Not Soft on Spam: Tougher Tools
Faced with increasingly clever assaults by e-mail marketers and other spammers, software companies are devising new tricks and technologies to combat the onslaught of unwanted online solicitations.
Anti-virus vendor Trend Micro and Qurb, a new company launched by the founders of software maker AvantGo, unveiled new ways this week to keep spam out of e-mail inboxes.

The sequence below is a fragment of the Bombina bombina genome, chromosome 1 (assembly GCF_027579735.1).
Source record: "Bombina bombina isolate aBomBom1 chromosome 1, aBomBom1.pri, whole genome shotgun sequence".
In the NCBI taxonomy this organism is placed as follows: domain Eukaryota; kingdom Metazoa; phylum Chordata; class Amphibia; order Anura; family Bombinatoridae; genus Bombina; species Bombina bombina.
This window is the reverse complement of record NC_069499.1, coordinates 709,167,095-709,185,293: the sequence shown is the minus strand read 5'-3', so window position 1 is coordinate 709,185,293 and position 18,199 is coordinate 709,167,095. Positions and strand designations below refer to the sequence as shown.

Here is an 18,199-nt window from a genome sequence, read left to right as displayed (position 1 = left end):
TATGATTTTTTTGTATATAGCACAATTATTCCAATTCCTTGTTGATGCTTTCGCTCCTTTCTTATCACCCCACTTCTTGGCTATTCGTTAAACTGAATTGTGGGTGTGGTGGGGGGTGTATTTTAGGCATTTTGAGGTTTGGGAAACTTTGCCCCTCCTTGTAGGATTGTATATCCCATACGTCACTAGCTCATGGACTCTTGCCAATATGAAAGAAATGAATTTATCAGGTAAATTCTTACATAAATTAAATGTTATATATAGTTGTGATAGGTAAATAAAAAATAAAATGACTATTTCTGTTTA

Qurb's software, priced at $25, screens e-mail by creating an approved-sender list. Trend Micro's application allows corporations to block unwanted e-mail before it gets into the network, for $4 to $30 per user depending on the number of licenses.
Spam -- unsolicited e-mail touting everything from Viagra to porn to get-rich-quick schemes -- touches everyone with an e-mail address. The amount of spam doubled in the past two years to an estimated 7.3 billion messages worldwide sent daily, said Mark Levitt, a research vice president at market research firm International Data Corporation.
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